Freeman later made a terrible thrown behind receiver Chris Owusu, who wasn’t covered particularly tightly on the play. These are the type of throws that Freeman must begin to complete more consistently.
Lavonte David and Daniel Te’o-Nesheim ganged up for an impressive tackle for loss on running back Brian Leonard, who had absolutely no chance to turn the play into a positive gain for the offense.
Da’Quan Bowers got into the backfield on a running play to the right side and met Doug Martin, which would have been a tackle for loss in a game situation.
A player that was recently added to the running back stable who got more carries than usual today was newcomer Peyton Hillis. After being limited to just a few reps each practice to start training camp, Hillis got a significantly larger workload today with Mike Glennon and the second-team offense during 11-on-11 drills.
After some walkthroughs and a water break, the team transitioned into an 11-on-11 period, where the offense lined up inside of the 20-yard line.
Center Jeremy Zuttah absolutely flattened rookie defensive tackle Akeem Spence on a running play to the left side. Spence turned in an underwhelming practice on Tuesday, but the young rookie is still adjusting to the NFL game.
The sloppy offensive play continued in the redzone drills, where Mike Williams, who was running a crossing route over the middle, dropped a pass thrown from Josh Freeman.
Later on, rookie running back Mike James fumbled a ball after about a four yard carry to the left side of the field. He was immediately replaced by Peyton Hillis on the following play.
Shortly after the fumble, a false start penalty was charged to tight end Zach Miller who started running his route before the snap was made, he was immediately lifted for Danny Noble.
Adam Hayward made a wonderful play to break up a pass thrown from Mike Glennon intended for Tim Wright in the back of the endzone. The ball was bobbled by the hybrid tight end and Hayward knocked the ball away when he noticed that the ball was loose.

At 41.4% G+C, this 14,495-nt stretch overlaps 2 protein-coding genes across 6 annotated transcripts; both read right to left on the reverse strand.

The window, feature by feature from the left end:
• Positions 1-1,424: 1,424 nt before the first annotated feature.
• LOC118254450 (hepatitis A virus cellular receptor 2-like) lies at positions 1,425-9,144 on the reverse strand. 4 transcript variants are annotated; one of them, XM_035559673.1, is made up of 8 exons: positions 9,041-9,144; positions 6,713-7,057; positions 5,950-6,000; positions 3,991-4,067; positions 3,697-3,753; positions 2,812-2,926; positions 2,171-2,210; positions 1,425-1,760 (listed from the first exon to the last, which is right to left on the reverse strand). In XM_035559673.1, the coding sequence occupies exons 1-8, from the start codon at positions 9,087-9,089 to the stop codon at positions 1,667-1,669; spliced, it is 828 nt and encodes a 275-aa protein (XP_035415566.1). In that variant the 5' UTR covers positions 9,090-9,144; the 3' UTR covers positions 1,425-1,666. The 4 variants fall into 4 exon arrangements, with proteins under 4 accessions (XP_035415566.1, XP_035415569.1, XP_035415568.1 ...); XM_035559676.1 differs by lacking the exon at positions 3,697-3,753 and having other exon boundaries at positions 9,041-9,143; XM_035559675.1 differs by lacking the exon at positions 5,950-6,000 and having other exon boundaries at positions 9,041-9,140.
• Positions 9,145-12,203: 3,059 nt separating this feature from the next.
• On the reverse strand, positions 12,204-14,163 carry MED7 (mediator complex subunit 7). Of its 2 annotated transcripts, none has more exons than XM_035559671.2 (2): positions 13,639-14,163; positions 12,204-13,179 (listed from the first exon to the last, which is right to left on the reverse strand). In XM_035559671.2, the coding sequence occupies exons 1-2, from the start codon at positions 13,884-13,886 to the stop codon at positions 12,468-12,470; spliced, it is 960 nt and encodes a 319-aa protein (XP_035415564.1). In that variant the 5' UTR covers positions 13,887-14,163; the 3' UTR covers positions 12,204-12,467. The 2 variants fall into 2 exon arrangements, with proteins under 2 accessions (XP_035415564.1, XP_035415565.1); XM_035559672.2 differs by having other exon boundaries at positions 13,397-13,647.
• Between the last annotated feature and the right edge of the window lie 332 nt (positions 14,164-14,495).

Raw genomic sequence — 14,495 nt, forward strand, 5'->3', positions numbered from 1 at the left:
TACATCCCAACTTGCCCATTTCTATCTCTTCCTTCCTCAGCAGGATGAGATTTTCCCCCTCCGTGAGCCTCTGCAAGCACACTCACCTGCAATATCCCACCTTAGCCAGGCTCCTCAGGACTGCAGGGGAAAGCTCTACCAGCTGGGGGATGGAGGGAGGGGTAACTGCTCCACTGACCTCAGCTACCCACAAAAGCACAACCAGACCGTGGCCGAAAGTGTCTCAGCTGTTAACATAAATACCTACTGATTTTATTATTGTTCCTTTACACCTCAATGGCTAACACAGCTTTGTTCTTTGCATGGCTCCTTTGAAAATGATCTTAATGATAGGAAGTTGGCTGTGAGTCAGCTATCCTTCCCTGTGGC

There seemed to be a miscommunication between Chris Owusu and Tim Wright on a play during this session, as they were flagged for an illegal formation.
The final session of the day was the two-minute drills, which called for loud simulated crowd noise from a golf cart loaded with speakers.
Da’Quan Bowers made a nice play to swat down a pass at the line of scrimmage early on in the drill. The former Clemson product was kicked inside to defensive tackle in the team’s nickel and dime defenses.
Tweener tight end/receiver Tim Wright saw some reps in the slot with the first-team offense during their first drive in the two-minute offense.
Josh Freeman completed 4-of-9 passes during his two drives in the two-minute drills on Tuesday. His best completions came under pressure on third downs.
Lazarius Levingston recorded a sack on Mike Glennon, drawing a thumbs up from teammate Gerald McCoy on the sideline.
Practice concluded with a rushed 40-yard field goal attempt from kicker Derek Dimke. With the clock running and just seven seconds left, the special teams unite scrambled onto the field in an effort to get a last second field goal attempt off. With one second left on the clock, Dimke nailed the field goal and the Buccaneers won the simulated game. – Eric Dellaratta, Scott Reynolds and Gil Arica contributed to this report